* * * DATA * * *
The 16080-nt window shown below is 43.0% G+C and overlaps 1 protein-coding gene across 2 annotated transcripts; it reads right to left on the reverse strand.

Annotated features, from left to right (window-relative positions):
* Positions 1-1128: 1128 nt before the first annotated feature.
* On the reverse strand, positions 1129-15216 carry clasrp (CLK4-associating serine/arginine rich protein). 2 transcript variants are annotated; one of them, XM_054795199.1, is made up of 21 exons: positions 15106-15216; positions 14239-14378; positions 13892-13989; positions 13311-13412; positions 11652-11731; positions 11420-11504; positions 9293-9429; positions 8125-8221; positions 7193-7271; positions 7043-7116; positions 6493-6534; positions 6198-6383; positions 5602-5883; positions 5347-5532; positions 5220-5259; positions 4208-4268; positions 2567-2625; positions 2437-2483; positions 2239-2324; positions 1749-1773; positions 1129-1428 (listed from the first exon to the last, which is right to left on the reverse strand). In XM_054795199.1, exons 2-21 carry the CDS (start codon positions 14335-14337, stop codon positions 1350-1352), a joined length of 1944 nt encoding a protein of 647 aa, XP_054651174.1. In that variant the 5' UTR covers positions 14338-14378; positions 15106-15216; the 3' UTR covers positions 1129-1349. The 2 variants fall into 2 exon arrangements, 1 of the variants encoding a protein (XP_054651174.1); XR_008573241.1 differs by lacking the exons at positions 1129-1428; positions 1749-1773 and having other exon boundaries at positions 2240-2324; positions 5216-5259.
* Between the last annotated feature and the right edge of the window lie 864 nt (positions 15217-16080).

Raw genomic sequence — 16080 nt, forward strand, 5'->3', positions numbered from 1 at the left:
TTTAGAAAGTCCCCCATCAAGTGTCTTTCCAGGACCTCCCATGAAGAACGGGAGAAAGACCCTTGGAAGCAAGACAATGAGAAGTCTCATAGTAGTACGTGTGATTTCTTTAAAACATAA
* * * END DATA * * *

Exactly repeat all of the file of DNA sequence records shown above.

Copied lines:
The 16080-nt window shown below is 43.0% G+C and overlaps 1 protein-coding gene across 2 annotated transcripts; it reads right to left on the reverse strand.

Annotated features, from left to right (window-relative positions):
* Positions 1-1128: 1128 nt before the first annotated feature.
* On the reverse strand, positions 1129-15216 carry clasrp (CLK4-associating serine/arginine rich protein). 2 transcript variants are annotated; one of them, XM_054795199.1, is made up of 21 exons: positions 15106-15216; positions 14239-14378; positions 13892-13989; positions 13311-13412; positions 11652-11731; positions 11420-11504; positions 9293-9429; positions 8125-8221; positions 7193-7271; positions 7043-7116; positions 6493-6534; positions 6198-6383; positions 5602-5883; positions 5347-5532; positions 5220-5259; positions 4208-4268; positions 2567-2625; positions 2437-2483; positions 2239-2324; positions 1749-1773; positions 1129-1428 (listed from the first exon to the last, which is right to left on the reverse strand). In XM_054795199.1, exons 2-21 carry the CDS (start codon positions 14335-14337, stop codon positions 1350-1352), a joined length of 1944 nt encoding a protein of 647 aa, XP_054651174.1. In that variant the 5' UTR covers positions 14338-14378; positions 15106-15216; the 3' UTR covers positions 1129-1349. The 2 variants fall into 2 exon arrangements, 1 of the variants encoding a protein (XP_054651174.1); XR_008573241.1 differs by lacking the exons at positions 1129-1428; positions 1749-1773 and having other exon boundaries at positions 2240-2324; positions 5216-5259.
* Between the last annotated feature and the right edge of the window lie 864 nt (positions 15217-16080).

Raw genomic sequence — 16080 nt, forward strand, 5'->3', positions numbered from 1 at the left:
TTTAGAAAGTCCCCCATCAAGTGTCTTTCCAGGACCTCCCATGAAGAACGGGAGAAAGACCCTTGGAAGCAAGACAATGAGAAGTCTCATAGTAGTACGTGTGATTTCTTTAAAACATAA